When making a back-to-school checklist for this fall, don’t forget to add health insurance.
This academic year, the U.S. Department of Health and Human Services is increasing outreach for Marketplace insurance enrollment through healthcare.gov, centering its efforts on a group that is more likely to be uninsured –– healthy, young adults. To prepare for open enrollment in November, HHS is using email and Lyft to cater to their new audience.
According to HHS, young adults are two times more likely to enroll in response to email outreach than older individuals. New functionalities will allow HHS to send emails to consumers automatically.
For example, once a consumer creates an account, they will immediately receive an email about how to enroll. Other emails include information about financial assistance, which HHS found during 2016 open enrollment leads to more people actively renewing their coverage.
HHS will also begin partnering with Lyft to promote enrollment deadlines to drivers and to develop discounts for customers using the ride-sharing service to attend enrollment and informational events.
At Pitt, though, students wanting in-person help about the Health Insurance Marketplace don’t have to look further than the Cathedral of Learning.
Since 2013, Tracy Soska, a professor of social work at Pitt, has been collaborating with national non-profit Enroll America, an independent, nonprofit, nonpartisan organization based in Washington D.C., working to maximize the number of people with health coverage under the Affordable Care Act.
Soska and EA host information and enrollment sessions about the Health Insurance Marketplace and Medicaid on campus. At these events, students, staff and members of the community can learn about their health insurance options and possibly enroll on-site.
According to the Center for Medicare and Medicaid Services, young adults age 19 to 25 have the highest rate of being uninsured — about 30 percent — and the lowest rate of access to employer-provided insurance of any age group.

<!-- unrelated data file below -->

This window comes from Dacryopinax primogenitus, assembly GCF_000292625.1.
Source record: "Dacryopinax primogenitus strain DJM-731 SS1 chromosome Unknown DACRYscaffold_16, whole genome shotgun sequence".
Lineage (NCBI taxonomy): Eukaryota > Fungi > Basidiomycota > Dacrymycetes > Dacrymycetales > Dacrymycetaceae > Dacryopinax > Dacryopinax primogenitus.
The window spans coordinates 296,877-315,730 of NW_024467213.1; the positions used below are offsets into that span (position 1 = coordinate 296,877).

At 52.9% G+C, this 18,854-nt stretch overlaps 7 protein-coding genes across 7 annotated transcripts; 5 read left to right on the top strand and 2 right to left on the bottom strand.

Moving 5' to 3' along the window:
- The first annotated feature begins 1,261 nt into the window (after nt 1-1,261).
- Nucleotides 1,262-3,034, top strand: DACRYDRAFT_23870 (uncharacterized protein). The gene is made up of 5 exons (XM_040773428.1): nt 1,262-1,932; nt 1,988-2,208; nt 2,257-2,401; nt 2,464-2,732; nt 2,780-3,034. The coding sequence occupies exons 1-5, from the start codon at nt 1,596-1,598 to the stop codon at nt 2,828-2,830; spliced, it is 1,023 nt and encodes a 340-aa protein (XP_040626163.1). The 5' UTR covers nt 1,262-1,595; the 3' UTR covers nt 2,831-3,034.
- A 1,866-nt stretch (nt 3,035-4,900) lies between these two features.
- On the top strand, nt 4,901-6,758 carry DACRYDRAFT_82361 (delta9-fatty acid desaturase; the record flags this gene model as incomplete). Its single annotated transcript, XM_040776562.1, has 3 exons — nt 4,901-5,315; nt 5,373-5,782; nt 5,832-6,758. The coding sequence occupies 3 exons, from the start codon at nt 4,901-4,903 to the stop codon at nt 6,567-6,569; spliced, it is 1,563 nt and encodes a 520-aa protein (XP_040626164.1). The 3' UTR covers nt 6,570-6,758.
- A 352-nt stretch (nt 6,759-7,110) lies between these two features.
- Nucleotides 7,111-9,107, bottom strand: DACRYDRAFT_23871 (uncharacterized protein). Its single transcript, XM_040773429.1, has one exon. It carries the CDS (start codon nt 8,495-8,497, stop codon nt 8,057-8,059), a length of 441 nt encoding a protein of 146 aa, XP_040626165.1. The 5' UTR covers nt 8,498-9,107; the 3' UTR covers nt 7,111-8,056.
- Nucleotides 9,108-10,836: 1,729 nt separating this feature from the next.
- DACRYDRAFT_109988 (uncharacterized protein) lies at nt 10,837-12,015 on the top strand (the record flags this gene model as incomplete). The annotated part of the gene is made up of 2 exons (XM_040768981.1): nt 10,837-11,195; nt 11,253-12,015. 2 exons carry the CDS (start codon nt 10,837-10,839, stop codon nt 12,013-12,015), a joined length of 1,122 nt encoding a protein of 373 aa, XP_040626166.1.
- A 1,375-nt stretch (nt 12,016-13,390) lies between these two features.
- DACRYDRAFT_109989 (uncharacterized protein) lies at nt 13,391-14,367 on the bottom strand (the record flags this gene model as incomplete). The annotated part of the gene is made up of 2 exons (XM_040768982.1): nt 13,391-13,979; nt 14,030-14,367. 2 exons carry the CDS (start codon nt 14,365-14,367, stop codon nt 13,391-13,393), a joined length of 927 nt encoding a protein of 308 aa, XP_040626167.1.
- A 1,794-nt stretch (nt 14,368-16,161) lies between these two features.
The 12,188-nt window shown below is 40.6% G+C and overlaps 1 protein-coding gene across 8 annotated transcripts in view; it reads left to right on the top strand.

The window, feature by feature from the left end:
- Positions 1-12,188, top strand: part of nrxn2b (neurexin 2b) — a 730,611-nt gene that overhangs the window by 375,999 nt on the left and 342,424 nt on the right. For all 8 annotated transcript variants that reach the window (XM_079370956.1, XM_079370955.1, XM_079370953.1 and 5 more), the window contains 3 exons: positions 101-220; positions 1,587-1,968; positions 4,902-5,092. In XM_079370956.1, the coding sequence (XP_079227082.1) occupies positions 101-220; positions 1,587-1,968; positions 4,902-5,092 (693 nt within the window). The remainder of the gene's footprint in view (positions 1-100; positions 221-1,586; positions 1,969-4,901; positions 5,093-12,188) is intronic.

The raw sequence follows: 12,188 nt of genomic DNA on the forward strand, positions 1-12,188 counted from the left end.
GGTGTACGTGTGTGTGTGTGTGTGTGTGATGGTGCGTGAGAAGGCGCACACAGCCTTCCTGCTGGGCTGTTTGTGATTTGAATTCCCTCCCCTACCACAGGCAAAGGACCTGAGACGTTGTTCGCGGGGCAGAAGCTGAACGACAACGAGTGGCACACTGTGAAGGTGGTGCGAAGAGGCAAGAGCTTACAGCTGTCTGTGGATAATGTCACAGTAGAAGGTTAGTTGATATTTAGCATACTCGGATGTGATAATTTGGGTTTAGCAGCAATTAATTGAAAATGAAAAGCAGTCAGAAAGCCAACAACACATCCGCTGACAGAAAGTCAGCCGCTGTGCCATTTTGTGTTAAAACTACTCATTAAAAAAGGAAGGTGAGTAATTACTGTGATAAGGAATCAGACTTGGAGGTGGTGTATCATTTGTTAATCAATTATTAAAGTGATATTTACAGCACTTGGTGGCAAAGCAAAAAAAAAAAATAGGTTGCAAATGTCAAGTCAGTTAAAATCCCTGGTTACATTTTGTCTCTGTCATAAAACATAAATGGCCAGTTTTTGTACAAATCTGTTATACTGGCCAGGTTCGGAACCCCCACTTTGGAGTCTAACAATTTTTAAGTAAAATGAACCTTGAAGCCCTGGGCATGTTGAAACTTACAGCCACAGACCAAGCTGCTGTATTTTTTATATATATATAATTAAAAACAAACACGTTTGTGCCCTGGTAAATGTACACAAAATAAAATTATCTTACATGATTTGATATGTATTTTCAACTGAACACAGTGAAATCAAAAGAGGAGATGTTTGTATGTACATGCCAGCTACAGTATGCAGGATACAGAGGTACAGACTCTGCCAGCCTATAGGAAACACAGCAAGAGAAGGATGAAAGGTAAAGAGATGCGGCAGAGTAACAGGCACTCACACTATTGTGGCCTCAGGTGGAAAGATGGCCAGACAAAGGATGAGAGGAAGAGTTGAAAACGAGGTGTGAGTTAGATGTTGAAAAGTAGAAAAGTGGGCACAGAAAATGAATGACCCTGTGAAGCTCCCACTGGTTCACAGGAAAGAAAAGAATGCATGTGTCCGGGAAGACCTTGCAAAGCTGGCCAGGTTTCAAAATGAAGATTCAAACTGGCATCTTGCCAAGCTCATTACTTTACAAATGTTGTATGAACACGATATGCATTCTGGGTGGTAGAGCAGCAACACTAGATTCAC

The 2010 Affordable Care Act aims to lessen the financial burden of health insurance premiums by expanding Medicaid, providing subsidies to offset premium cost and offering low-premium plans through the Health Insurance Marketplace.
Pennsylvania didn’t implement the ACA’s mandated Medicaid expansion until last year, shortly after Gov. Tom Wolf took office.
To promote health insurance access, the ACA also made policy changes in 2010, such as allowing people to remain on a parent’s health insurance plan well into their 20s and outlawing the practice of denying coverage or inflating rates due to a pre-existing condition.
Soska aims to help students navigate their options for getting insured, because acknowledging the best choice is highly individual.
“We believe in the importance of health care for people and making sure people are aware of resources that help them in their lives,” Soska said.
Since the enactment of the ACA, Marian Vanek, director of Student Health Service at Pitt, has observed an uptick in students staying on their parent’s insurance. She views this as a positive thing because she has seen the importance of stable health insurance firsthand.
Illness and injury can always occur, Vanek said, and health insurance coverage is vital.
SHS saw 32,286 students in the last school year, according to Joe Miksch, Pitt spokesperson.
SHS provides services from basic primary care to nutritional counseling and health and wellness services, to name a few. Students may also benefit from the full-service pharmacy and health education programs. SHS accepts most insurance plans and subsidizes the cost of office visits for uninsured students, although they may have to pay out-of-pocket for lab work.
Pitt students have come to the Wellness Center with anything from appendicitis and collapsed lungs to head injuries, Vanek said.
“Unfortunately even young and healthy people can have illnesses and injuries which may require an emergency room evaluation with appropriate testing and even hospitalization,” Vanek said.
Young people are among the most likely to end up in the ER. The Centers for Disease Control and Prevention estimated 21 percent of people age 18 to 24 used the ER in 2014. That rate drops to 18 percent for those age 25 to 65.